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Northeastern remembers Bruce Wallin

For some, Bruce Wallin was a man who made topics such as American government and budgeting “come to life” in the classroom. For others, he was a man with an infectious laugh, a passion for discussing politics or a reputation for “calling it like he sees it.”

But for all who knew him, Wallin was a passionate teacher who both demanded a great deal from his students and cared deeply about them — as he did his colleagues, friends and family.

The Northeastern University community is remembering Wallin, associate professor of political science, who passed away on Dec. 29 after a short battle with cancer. A memorial service for the Northeastern community will be held Tuesday, Jan. 24 at 3:30 p.m. in the Curry Student Center Ballroom.

Since joining the faculty in 1990, Wallin made an enormous impact on the university. He instructed hundreds of students in the fields of American politics, public finance and budgeting, and his dedication to the craft of teaching — combined with his vibrant personality — made his classes legendary. Twice, he was recognized by his students and colleagues with the university’s Excellence in Teaching Award.

“Bruce always put students first,” said Chris Bosso, professor and associate dean of the School of Public Policy and Urban Affairs. “He cared deeply about their success, and he poured immense energy and time into ensuring that his students learned what he felt they needed to know to thrive in their careers, and as people.”

Wallin worked with students each year to apply for the Truman Scholarship — a prestigious honor recognizing students with exceptional leadership potential who are committed to careers in government, the nonprofit sector or other public service. He also led student trips to Japan and was instrumental in setting up a partnership with Meiji University in Tokyo.

Wallin’s scholarship also earned praise in academic and public affairs circles. His book on federal revenue sharing received an award from the American Political Science Association, and he authored insightful studies on government finance for the Brookings Institution and Twentieth Century Fund.

Northeastern political science professor and close friend John Portz gave the eulogy at Wallin’s funeral service in Boston last week. Portz, who worked as his teaching assistant at the University of Wisconsin-Madison, said teaching was Wallin’s true calling in life.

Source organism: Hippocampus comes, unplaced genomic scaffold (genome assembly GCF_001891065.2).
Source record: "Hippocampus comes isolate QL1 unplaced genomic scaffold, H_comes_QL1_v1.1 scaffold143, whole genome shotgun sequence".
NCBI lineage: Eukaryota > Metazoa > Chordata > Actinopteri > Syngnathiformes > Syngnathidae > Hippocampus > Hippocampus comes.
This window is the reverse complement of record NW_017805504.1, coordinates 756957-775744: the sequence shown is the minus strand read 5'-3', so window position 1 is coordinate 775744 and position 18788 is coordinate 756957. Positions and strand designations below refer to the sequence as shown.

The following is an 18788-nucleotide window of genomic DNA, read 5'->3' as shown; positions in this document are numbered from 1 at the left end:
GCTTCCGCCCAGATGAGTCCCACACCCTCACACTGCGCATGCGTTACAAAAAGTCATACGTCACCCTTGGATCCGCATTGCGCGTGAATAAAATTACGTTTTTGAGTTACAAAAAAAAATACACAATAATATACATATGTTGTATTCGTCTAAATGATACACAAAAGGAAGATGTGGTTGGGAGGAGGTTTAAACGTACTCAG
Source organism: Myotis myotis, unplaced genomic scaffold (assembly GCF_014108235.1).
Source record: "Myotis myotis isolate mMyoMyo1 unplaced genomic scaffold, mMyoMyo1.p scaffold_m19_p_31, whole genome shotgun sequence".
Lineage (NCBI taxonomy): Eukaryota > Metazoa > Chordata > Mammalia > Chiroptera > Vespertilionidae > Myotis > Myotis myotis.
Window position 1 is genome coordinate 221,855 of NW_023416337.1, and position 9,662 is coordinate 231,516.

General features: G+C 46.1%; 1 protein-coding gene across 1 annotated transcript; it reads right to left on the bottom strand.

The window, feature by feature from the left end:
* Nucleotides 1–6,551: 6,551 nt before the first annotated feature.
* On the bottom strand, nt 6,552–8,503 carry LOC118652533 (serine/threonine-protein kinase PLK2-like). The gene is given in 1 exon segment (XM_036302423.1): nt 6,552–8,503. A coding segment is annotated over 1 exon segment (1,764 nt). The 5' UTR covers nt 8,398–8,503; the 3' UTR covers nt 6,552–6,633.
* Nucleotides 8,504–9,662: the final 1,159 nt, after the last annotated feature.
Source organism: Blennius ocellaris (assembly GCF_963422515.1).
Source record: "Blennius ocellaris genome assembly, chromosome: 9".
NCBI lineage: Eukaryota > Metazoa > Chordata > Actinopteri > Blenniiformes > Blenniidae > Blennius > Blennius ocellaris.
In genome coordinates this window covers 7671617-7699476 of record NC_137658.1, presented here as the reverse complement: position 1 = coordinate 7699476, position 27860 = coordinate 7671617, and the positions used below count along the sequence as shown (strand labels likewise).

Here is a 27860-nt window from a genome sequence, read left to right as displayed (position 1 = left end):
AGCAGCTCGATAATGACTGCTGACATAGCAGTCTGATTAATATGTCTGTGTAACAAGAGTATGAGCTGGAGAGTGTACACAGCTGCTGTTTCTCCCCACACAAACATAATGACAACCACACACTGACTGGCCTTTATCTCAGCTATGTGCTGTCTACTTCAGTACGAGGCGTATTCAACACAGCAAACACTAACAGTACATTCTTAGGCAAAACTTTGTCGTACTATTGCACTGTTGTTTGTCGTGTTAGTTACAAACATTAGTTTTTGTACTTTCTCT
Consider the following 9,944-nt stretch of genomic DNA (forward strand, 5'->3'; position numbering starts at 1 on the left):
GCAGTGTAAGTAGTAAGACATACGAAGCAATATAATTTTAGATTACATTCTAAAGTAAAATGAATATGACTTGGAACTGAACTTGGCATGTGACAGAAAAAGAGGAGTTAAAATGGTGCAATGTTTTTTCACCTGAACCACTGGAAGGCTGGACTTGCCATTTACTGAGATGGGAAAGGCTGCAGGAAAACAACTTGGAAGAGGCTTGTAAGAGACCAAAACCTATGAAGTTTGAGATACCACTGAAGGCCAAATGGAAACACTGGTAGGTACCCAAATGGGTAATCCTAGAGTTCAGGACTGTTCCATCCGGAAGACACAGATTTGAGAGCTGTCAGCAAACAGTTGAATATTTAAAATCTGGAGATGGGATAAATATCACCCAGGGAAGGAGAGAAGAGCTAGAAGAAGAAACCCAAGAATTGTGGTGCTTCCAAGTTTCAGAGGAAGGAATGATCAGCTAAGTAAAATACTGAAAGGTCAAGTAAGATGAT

“Bruce touched the lives of so many students, not only when they were in his classroom, but well beyond,” he said. “Bruce kept in touch with so many students. He wanted them to succeed.”

He shared many of Wallin’s quotes, including: “If there is no wind, row.”

“Bruce would help students ‘to row,’ but he knew they needed to reach those heights with their own efforts,” he said.

One of those students is doctoral candidate Chris Chanyasulkit. She also worked as Wallin’s teaching assistant for three semesters, and recalled how he could make any topic interesting in class. Chanyasulkit called him a mentor, noting how he not only helped her secure an internship in U.S. Sen. John Kerry’s office but also regularly talked about the importance of family.

“He was so much more to me than just a teacher or professor. He was a friend,” said Chanyasulkit.

John Tobin, Northeastern’s vice president of city and community relations and a former Boston city councilor, recalled that when he first began reaching out to Jamaica Plain residents in his district while running for office as a 24-year-old, Wallin was one of the first people to call him back.

They ultimately formed a strong bond that extended beyond Tobin’s office in City Hall, where several of Wallin’s students worked on co-op.

“He was a great friend and a great mentor to his students,” Tobin said. “His name will live on for a long time at Northeastern and in Boston.”